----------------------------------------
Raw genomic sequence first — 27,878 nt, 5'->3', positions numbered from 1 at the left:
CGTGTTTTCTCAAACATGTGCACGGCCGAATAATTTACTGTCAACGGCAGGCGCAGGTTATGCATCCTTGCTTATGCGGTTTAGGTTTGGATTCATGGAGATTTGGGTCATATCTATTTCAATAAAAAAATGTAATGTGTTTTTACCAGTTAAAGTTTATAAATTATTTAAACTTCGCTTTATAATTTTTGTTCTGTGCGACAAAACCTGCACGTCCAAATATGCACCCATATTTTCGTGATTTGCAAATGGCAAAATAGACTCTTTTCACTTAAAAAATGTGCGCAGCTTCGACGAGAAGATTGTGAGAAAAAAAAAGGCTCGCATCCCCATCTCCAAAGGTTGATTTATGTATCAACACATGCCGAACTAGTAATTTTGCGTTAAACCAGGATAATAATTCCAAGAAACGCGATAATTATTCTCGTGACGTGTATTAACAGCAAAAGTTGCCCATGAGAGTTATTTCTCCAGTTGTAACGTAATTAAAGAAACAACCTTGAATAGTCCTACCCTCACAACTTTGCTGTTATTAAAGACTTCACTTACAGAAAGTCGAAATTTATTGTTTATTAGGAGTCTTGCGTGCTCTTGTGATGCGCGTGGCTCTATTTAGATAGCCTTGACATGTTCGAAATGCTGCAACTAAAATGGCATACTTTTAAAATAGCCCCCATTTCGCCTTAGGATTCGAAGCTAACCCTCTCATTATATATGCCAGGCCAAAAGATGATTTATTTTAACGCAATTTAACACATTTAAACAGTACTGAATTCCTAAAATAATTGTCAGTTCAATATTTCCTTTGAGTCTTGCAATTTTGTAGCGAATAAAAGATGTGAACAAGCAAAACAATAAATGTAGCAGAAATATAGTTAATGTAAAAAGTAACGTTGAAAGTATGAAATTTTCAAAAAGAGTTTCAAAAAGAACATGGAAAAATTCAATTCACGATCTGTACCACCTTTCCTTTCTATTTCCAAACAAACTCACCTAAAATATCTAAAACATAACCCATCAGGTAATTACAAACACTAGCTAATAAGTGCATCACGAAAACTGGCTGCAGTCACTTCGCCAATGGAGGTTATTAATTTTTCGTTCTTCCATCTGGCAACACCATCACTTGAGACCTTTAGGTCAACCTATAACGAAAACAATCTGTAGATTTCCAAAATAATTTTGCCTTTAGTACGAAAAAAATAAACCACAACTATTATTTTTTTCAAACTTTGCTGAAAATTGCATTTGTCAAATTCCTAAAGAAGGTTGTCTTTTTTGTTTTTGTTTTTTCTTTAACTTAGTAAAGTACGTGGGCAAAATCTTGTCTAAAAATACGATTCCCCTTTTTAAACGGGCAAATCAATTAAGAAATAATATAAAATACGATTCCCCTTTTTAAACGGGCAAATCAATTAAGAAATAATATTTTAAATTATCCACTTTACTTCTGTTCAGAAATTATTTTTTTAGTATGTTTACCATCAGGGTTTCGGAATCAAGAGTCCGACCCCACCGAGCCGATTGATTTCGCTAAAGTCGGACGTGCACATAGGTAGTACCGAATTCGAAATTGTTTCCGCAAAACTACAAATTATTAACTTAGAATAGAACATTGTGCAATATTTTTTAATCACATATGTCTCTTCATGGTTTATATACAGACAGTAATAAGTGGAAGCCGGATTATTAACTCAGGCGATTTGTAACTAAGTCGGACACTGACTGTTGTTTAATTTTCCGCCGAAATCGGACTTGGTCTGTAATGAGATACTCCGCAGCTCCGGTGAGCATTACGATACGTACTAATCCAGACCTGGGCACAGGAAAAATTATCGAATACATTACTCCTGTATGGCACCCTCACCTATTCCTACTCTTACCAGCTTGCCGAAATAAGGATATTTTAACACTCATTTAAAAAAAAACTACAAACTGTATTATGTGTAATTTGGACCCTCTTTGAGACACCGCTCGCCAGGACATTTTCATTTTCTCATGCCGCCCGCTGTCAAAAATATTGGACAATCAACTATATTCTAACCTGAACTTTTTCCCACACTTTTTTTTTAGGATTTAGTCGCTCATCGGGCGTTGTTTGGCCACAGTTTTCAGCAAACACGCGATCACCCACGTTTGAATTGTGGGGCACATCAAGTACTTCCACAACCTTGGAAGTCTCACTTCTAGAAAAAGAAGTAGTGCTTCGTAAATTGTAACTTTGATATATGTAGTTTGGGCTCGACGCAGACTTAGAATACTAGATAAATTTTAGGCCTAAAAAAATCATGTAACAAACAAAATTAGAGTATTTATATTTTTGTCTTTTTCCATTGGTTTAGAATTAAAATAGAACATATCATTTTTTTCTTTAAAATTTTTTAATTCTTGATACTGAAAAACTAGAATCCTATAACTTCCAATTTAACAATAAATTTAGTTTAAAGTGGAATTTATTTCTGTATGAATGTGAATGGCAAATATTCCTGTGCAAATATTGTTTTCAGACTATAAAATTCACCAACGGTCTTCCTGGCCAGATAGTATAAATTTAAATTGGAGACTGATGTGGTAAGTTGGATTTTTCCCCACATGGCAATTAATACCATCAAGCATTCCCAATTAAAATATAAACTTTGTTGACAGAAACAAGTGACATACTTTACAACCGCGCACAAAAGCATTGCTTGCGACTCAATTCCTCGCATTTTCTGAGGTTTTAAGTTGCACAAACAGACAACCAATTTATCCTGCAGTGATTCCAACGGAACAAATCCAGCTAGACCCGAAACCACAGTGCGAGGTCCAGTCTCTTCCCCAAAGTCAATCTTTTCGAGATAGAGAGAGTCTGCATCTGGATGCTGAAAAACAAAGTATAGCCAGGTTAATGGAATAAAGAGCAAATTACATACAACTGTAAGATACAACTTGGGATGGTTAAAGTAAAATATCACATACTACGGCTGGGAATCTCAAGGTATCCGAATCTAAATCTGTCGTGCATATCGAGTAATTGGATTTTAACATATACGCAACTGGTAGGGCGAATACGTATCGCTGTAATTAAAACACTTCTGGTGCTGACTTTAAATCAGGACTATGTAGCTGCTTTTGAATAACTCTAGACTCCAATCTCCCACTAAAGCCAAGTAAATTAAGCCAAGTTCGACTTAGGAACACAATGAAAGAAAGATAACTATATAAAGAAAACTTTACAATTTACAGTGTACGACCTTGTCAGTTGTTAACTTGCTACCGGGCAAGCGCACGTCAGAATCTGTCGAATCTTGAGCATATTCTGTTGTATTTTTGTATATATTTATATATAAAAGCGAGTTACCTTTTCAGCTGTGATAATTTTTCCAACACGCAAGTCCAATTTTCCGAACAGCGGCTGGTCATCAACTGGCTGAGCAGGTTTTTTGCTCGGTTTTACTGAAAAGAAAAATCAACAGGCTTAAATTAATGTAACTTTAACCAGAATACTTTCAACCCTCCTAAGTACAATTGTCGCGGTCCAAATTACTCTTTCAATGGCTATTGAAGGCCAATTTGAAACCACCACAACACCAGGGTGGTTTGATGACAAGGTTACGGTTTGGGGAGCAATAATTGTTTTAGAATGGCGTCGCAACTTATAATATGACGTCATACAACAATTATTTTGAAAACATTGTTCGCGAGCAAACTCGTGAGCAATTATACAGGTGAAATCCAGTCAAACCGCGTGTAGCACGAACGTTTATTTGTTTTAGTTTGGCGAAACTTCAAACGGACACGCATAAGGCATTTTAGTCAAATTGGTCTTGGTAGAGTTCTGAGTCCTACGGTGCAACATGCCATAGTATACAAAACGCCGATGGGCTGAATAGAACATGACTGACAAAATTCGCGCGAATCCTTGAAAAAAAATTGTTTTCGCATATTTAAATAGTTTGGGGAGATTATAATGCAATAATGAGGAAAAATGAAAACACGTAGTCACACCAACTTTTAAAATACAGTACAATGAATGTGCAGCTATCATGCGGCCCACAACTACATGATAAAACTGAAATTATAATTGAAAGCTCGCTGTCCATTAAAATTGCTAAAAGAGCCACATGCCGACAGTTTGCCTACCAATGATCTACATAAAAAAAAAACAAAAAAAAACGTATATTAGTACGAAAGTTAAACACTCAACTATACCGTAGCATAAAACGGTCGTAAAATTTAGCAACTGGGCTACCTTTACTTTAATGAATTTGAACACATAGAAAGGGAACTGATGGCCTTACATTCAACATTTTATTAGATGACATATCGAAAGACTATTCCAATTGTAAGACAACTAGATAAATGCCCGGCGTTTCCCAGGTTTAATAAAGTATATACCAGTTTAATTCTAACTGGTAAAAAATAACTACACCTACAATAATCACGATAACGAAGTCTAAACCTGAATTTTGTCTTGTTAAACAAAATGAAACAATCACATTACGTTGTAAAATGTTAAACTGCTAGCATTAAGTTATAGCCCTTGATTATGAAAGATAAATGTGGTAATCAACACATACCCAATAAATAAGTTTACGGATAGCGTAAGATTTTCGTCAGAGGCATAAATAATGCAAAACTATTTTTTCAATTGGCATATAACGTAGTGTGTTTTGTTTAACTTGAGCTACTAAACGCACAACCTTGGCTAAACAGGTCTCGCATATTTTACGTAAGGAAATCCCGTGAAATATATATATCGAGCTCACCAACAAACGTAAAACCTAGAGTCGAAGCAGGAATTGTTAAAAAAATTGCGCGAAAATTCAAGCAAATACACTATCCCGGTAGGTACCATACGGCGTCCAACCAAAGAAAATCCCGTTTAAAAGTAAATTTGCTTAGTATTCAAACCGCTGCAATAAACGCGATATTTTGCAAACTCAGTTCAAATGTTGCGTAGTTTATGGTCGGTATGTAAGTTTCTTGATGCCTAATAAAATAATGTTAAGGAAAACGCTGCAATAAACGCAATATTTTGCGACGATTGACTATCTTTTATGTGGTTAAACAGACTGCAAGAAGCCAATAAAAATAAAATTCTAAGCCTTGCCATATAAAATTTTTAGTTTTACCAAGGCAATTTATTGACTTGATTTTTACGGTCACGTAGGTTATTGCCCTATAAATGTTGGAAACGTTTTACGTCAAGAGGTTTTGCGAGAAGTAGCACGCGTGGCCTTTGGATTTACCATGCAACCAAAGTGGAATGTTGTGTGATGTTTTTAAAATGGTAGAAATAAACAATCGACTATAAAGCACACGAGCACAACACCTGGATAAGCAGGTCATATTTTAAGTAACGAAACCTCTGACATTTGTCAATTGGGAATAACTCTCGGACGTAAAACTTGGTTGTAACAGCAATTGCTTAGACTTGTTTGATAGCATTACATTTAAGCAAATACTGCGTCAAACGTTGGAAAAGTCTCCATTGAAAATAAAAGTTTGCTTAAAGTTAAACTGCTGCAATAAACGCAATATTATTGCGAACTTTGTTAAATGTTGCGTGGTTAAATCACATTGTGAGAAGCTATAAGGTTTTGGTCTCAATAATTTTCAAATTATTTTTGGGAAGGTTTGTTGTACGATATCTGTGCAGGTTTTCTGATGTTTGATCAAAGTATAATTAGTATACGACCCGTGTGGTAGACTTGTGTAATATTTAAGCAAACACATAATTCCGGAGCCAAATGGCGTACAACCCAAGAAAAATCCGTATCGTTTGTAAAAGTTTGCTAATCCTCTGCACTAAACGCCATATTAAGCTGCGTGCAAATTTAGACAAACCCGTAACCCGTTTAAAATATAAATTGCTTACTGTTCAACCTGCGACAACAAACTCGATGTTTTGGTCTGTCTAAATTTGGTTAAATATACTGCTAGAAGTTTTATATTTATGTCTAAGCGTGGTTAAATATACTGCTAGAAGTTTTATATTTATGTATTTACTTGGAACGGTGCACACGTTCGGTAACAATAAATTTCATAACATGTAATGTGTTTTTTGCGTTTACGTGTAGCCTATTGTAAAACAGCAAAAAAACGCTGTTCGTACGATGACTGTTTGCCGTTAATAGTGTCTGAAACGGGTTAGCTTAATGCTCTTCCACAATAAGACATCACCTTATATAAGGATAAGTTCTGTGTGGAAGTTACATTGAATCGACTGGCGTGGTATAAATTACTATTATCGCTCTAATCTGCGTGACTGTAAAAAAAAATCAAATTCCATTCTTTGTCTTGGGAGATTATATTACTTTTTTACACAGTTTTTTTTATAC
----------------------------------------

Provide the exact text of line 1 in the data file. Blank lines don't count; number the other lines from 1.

Raw genomic sequence first — 27,878 nt, 5'->3', positions numbered from 1 at the left: